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Fender Stratocaster Vs Gibson Les Paul

Essay by   •  June 30, 2019  •  Coursework  •  1,093 Words (5 Pages)  •  681 Views

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Fender Stratocaster vs Gibson Les Paul

If you asked a child to draw an electric guitar, chances are they will draw the silhouette of either a Fender Stratocaster or a Gibson Les Paul, arguably two of the most iconic electric guitars. In this world, we are lucky enough to have an opinion and a preference. However, there are some instances where we have to make a decision on something, whether it be choosing a university or picking a restaurant to go eat dinner at. In my situation, I cannot afford two expensive guitars at once and have to choose between the two. For my purposes, I want a guitar that fits my playing style and works with my necessities. I will shootout a Fender Stratocaster and a Gibson Les Paul based off of price, pickups and tone, and versatility.

When I think of a Fender Stratocaster, there are many different options. Currently on Fender’s website, there are several different series of the Fender Stratocaster with prices ranging from $674.99-$2,499.99 (Fender, 2019). This is not counting the Fender Custom Shop, which can have prices that can reach well over $3,000. This price range allows for availability to most people and also a variety of models. For a Gibson Les Paul, the prices are usually quite a bit higher. On Gibson’s website, there are also several different models of the Les Paul, with a price range of $799.99-$7,499.99. This does however count their custom shop instruments, for there is not a separate website for the Gibson Custom Shop. Currently, the highest price for a production Gibson Les Paul is $3,799.99 (Gibson, 2019). This price range is higher than a Fender Stratocaster, and the Les Pauls at different price points are more different compared to the Stratocasters at different price points. In other words, there are more changes and affordable appointments made to a cheaper Gibson Les Paul than a cheaper Fender Stratocaster.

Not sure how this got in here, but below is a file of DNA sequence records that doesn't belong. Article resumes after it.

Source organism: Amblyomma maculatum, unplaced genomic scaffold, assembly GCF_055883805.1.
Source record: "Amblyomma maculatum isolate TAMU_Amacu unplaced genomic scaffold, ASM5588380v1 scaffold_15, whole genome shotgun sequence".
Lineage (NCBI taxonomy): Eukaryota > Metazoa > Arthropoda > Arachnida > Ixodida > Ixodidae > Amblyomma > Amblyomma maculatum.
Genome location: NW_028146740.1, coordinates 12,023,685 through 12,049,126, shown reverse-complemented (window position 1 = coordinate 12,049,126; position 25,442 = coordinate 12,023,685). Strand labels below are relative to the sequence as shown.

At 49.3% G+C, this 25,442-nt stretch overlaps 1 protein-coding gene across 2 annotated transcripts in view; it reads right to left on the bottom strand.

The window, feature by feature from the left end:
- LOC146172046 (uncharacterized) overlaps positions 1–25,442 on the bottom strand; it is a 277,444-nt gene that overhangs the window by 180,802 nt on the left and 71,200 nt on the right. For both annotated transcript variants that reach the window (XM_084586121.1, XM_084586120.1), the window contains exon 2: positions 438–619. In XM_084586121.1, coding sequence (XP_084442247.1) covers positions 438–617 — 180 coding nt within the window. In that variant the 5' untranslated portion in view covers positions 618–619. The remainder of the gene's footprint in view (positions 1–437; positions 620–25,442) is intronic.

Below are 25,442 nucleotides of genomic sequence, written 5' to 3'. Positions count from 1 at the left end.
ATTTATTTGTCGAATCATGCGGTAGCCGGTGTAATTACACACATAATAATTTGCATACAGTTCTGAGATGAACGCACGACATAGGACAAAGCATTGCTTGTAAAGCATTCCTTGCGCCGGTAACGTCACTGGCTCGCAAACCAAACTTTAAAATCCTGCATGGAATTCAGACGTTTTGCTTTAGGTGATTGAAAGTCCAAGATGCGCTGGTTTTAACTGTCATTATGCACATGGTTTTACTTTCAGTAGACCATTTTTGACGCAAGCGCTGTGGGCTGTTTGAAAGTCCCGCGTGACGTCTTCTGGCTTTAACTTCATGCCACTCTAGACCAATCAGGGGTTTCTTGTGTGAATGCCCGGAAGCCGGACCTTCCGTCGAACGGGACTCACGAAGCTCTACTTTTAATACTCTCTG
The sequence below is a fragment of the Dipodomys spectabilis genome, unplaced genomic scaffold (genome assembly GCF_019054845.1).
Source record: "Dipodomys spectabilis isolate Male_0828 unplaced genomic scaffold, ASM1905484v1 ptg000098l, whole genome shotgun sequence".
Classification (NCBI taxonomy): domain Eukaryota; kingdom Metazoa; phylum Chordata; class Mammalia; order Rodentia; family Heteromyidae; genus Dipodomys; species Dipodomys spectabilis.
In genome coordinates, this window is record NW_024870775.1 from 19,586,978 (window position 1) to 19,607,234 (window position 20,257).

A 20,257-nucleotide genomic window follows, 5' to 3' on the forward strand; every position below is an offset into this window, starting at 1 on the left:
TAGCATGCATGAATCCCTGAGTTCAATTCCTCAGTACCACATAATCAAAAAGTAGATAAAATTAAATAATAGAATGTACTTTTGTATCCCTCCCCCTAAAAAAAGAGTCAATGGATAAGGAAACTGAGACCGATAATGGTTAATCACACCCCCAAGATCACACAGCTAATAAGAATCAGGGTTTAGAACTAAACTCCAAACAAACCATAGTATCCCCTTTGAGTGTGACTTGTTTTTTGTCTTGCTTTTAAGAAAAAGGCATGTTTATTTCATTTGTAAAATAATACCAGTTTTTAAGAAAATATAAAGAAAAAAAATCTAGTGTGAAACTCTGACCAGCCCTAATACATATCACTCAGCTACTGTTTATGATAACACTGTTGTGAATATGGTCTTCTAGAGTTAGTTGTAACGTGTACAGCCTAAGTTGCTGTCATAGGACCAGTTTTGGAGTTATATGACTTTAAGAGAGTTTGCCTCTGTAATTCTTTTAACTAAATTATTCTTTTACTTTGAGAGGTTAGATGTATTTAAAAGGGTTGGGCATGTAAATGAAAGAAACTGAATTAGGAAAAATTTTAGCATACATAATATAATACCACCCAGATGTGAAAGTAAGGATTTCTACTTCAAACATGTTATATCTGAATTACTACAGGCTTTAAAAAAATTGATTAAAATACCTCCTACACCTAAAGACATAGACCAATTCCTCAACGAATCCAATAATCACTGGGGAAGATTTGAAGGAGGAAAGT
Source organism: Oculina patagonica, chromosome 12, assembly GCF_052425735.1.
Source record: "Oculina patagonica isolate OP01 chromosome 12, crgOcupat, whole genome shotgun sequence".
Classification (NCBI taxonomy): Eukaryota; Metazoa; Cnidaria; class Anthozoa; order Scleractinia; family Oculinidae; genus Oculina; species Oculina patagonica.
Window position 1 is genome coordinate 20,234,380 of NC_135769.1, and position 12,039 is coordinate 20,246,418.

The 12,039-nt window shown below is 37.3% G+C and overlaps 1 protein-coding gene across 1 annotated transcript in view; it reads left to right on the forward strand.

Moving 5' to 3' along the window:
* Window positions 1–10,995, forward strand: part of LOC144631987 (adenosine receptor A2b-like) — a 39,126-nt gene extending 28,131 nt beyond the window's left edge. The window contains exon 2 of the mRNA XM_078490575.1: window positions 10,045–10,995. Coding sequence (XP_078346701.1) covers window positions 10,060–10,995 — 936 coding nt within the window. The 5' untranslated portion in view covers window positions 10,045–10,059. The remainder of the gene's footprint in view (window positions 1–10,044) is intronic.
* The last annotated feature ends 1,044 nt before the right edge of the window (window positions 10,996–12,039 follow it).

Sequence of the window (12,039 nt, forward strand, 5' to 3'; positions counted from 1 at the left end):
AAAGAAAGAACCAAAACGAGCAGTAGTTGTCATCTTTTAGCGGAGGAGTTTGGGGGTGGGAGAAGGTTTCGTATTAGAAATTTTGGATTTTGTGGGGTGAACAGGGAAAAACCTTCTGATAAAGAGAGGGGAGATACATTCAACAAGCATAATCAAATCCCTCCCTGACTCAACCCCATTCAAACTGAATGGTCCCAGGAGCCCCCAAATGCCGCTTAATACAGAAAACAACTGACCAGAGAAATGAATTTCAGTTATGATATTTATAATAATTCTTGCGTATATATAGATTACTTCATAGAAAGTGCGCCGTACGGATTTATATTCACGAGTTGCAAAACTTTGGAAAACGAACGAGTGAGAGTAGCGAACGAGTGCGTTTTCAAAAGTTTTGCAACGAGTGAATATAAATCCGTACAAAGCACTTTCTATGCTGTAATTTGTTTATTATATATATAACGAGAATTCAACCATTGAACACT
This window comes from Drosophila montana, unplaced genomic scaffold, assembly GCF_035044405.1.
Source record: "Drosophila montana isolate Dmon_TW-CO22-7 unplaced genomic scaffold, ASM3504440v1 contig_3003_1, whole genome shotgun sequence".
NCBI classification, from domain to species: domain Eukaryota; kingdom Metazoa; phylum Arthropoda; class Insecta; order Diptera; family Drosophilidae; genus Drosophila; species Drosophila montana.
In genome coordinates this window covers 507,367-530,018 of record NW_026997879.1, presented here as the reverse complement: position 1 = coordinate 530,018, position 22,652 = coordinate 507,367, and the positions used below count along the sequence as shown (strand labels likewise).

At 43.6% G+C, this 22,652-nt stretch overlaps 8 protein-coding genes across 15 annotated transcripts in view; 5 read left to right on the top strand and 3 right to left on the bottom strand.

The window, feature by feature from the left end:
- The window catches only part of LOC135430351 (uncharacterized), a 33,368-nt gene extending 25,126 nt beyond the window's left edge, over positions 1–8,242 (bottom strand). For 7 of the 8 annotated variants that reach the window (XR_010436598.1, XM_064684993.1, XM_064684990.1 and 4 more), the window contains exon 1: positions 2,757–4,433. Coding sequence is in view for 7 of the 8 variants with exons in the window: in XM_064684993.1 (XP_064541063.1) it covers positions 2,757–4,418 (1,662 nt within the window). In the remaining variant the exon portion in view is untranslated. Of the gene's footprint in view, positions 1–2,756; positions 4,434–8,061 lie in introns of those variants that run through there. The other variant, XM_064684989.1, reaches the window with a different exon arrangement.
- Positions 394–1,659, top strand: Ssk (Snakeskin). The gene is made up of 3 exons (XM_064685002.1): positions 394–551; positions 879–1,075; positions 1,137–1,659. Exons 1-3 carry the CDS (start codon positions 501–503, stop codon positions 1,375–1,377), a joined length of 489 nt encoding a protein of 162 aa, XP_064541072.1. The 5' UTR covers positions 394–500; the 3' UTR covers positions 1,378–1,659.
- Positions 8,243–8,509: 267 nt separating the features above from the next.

The tone of a guitar is arguably the most important aspect. A guitar can cost $100 and be cheaply made, but if the tone is really great, then it almost redeems itself and proves its worth. A Fender Stratocaster is typically equipped with three single coil pickups. There are also different models that have an HSS (humbucker in the bridge, single coils in the middle and neck), HSH (humbucker in the bridge and neck, single coil in the middle), and even HH (humbucker in bridge and neck, no middle pickup) (Fender, 2019). This selection allows for a variety of tone that will fit almost any style of playing. A Stratocaster allows for 5 pickup selections with 3 pickups. Each selection has a different sound, some being described as bright, and some as quacky and warm. It also has a tremolo bar, which can shift the pitch by pushing or pulling on a bar connected to the bridge. A Gibson Les Paul is known to be equipped with two humbuckers, one in the neck and one in the bridge. Humbuckers are pickups that have two coils, instead of one. They get their name from the minimized hum that comes from less electrical interference. There are also different pickup configurations with a Les Paul. These configurations include switching out the humbuckers for two P-90s, which are single coils that are wound shorter, but wider than a traditional single coil (“All About… P90s,” 2016). Another configuring just simply puts a P-90 in the bridge position of the guitar, no pickup selector, just a volume and tone control. The



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